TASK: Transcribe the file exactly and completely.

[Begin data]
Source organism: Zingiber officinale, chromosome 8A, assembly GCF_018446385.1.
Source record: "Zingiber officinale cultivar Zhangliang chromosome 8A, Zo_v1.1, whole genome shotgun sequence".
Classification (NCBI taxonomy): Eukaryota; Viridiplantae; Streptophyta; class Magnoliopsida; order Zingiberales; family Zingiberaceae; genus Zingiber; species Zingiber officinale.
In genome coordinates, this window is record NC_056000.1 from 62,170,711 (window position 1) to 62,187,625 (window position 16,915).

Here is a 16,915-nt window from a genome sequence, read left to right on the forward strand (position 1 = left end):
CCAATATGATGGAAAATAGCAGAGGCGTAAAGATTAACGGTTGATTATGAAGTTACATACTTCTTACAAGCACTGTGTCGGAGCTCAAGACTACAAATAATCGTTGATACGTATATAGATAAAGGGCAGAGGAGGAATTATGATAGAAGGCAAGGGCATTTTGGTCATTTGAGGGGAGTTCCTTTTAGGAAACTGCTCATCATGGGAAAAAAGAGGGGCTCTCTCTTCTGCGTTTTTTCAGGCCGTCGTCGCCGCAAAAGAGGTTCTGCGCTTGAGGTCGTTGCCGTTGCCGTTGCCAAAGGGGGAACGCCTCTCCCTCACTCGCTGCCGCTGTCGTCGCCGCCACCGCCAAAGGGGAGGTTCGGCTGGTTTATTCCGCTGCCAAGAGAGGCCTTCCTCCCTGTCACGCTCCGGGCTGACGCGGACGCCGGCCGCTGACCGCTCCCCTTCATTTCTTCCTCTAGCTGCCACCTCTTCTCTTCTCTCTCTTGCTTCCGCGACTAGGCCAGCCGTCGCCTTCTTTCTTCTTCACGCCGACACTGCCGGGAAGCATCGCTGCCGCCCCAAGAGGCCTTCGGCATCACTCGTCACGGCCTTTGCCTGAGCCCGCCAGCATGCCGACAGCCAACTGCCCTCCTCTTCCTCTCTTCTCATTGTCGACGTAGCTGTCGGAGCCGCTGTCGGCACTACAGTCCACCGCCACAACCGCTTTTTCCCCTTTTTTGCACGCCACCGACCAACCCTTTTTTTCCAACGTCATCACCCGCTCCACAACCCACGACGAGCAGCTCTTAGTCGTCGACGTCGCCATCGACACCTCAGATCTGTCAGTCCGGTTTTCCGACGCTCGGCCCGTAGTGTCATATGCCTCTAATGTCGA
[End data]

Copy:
Source organism: Zingiber officinale, chromosome 8A, assembly GCF_018446385.1.
Source record: "Zingiber officinale cultivar Zhangliang chromosome 8A, Zo_v1.1, whole genome shotgun sequence".
Classification (NCBI taxonomy): Eukaryota; Viridiplantae; Streptophyta; class Magnoliopsida; order Zingiberales; family Zingiberaceae; genus Zingiber; species Zingiber officinale.
In genome coordinates, this window is record NC_056000.1 from 62,170,711 (window position 1) to 62,187,625 (window position 16,915).

Here is a 16,915-nt window from a genome sequence, read left to right on the forward strand (position 1 = left end):
CCAATATGATGGAAAATAGCAGAGGCGTAAAGATTAACGGTTGATTATGAAGTTACATACTTCTTACAAGCACTGTGTCGGAGCTCAAGACTACAAATAATCGTTGATACGTATATAGATAAAGGGCAGAGGAGGAATTATGATAGAAGGCAAGGGCATTTTGGTCATTTGAGGGGAGTTCCTTTTAGGAAACTGCTCATCATGGGAAAAAAGAGGGGCTCTCTCTTCTGCGTTTTTTCAGGCCGTCGTCGCCGCAAAAGAGGTTCTGCGCTTGAGGTCGTTGCCGTTGCCGTTGCCAAAGGGGGAACGCCTCTCCCTCACTCGCTGCCGCTGTCGTCGCCGCCACCGCCAAAGGGGAGGTTCGGCTGGTTTATTCCGCTGCCAAGAGAGGCCTTCCTCCCTGTCACGCTCCGGGCTGACGCGGACGCCGGCCGCTGACCGCTCCCCTTCATTTCTTCCTCTAGCTGCCACCTCTTCTCTTCTCTCTCTTGCTTCCGCGACTAGGCCAGCCGTCGCCTTCTTTCTTCTTCACGCCGACACTGCCGGGAAGCATCGCTGCCGCCCCAAGAGGCCTTCGGCATCACTCGTCACGGCCTTTGCCTGAGCCCGCCAGCATGCCGACAGCCAACTGCCCTCCTCTTCCTCTCTTCTCATTGTCGACGTAGCTGTCGGAGCCGCTGTCGGCACTACAGTCCACCGCCACAACCGCTTTTTCCCCTTTTTTGCACGCCACCGACCAACCCTTTTTTTCCAACGTCATCACCCGCTCCACAACCCACGACGAGCAGCTCTTAGTCGTCGACGTCGCCATCGACACCTCAGATCTGTCAGTCCGGTTTTCCGACGCTCGGCCCGTAGTGTCATATGCCTCTAATGTCGA